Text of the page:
Lou and I were at Tate Britain over the weekend (I can stroke my chin with the best of them) to deliver my Turner entry. Only to be told that this isn't the way it works. And there was me thinking it was akin to The Gallery on Hartbeat. I explained i've been referred to as an artist of note on many occasions. Often preceeded with the word piss but an artist all the same. This as you can imagine didn't sway the good people of the Tate and tail between my legs, retired to the Canton Arms, safely across the bridge.

So instead I share it with your goodselves. The Pub Diaries presents: Chip #3.

I would ask interested buyers to form an orderly queue behind Charlie Saatchi. Don't worry there's plenty to go round... I've got a bowl full..


Raouls, Jericho, Oxford: Aviation

Cocktails have never really been my thing. I've had too many that were overpriced or over liquered. So they aren't usually on my drinks radar, unless I find myself at a time or in a place where a beer just isn't appropriate (yes there are such times), and importantly the Bartenders know what they're doing. Not some Tom Cruise obsessive who's practiced their bottle tossing more than their mixing; and certaonly not someone who refers to themselves as a Mixologist. After a day of historic Oxford colleges and pubs we made our way to Raoul's, raising a birthday toast to Lou's sister Elise.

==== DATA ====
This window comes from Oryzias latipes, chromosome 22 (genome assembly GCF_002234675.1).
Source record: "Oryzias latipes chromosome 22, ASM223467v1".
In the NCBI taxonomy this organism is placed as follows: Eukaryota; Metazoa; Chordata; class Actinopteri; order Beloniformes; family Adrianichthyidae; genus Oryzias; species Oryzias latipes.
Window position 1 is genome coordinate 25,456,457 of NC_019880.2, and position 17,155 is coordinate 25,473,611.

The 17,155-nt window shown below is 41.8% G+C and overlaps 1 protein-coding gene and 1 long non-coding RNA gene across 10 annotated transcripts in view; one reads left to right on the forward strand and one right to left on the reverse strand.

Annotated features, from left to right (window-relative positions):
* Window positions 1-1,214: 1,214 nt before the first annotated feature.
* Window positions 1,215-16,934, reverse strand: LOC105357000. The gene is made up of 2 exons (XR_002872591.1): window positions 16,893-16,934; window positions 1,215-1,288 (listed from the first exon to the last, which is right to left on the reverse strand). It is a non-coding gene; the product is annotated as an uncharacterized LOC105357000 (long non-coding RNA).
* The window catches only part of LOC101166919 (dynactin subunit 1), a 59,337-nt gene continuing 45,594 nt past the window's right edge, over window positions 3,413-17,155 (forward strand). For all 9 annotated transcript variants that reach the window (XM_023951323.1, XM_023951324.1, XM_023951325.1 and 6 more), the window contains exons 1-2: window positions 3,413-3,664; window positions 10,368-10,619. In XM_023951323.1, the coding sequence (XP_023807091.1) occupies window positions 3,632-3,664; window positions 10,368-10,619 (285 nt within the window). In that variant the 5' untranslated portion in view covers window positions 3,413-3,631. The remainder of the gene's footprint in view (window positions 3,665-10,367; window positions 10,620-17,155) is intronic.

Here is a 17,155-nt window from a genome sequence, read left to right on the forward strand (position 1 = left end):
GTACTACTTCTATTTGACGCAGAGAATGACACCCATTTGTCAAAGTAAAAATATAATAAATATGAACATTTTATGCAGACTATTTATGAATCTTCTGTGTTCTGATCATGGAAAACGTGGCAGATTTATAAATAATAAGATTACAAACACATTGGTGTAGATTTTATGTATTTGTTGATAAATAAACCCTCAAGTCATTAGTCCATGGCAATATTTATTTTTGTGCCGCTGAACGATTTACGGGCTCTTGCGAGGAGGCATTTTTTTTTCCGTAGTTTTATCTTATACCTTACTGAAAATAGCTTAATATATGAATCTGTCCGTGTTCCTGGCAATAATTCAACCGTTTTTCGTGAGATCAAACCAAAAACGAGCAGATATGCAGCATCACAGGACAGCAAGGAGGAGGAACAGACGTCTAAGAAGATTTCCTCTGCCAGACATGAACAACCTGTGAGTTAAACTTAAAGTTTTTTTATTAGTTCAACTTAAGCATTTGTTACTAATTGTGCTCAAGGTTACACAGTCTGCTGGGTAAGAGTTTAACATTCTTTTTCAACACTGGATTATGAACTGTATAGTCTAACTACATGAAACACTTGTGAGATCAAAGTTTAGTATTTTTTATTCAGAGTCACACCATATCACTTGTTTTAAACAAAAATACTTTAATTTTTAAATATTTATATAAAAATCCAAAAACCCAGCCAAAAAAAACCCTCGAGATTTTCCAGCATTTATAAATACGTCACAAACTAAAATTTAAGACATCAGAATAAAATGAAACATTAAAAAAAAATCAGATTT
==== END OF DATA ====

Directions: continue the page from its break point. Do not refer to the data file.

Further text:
The cocktail list is vast but Lou goes for her regular of an Old Fashioned. Elise and middle sister Jerry go for some sweet concoction. Col seems set on his choice which could be anything from a Dirty Martini to a Donn Beach Zombie, such is his eagerness to give anything a go (this includes Channel Swimming and Richard Gere impressions). Lee AKA Ho Ho Ho Green Giant asks for something to knock him over which is a decision he may have later regretted. Being a relative novice, but knowing what I like (and more importantly what I don't), I ask a few questions. The bartender knows his stuff and sells me on the Aviation. It's in the Forgotten Cocktails section, served in a Martini glass and the main constituent is gin. Its right on the mark for me. Its dry, fresh and not an umbrella in sight. Its one of those classic drinks that makes me think of an age of elegant air travel. The days before bodily swabs and Easyjet snack packs, when people were more likely to light a cigar than their shoes.

I was so impressed that I had a look into the ingredients and method to recreate at home; something that you cannot do with a pint without a decent amount of expertise, patience and brewing equipment (one day perhaps). Who better to take guidance from than Erik Lorincz of the Connaught, recipient of International Bartender of the Year.

So its predominantly Gin; about 2 shots of something decent (Bombay Sapphire, Tanquray, Hendricks). Raouls adhere to one of the original recipes which uses Maraschino (1/3 shot) and Violet (1/8 shot) liqueurs; though some dispense of the Crème de Violette. A shot of lemon finishes the mix. 

Pour into a ice filled shaker (a pint glass if you need to improvise). Shake and strain to a chilled glass. Garnish would traditionally be a flamed lemon peel but I think you could be forgiven as with the Crème de Violette for not adhering fully at home! Retire to the terrace to the strains of Frank, Dean or Sammy and enjoy.

32 Walton Street,

01865 553 732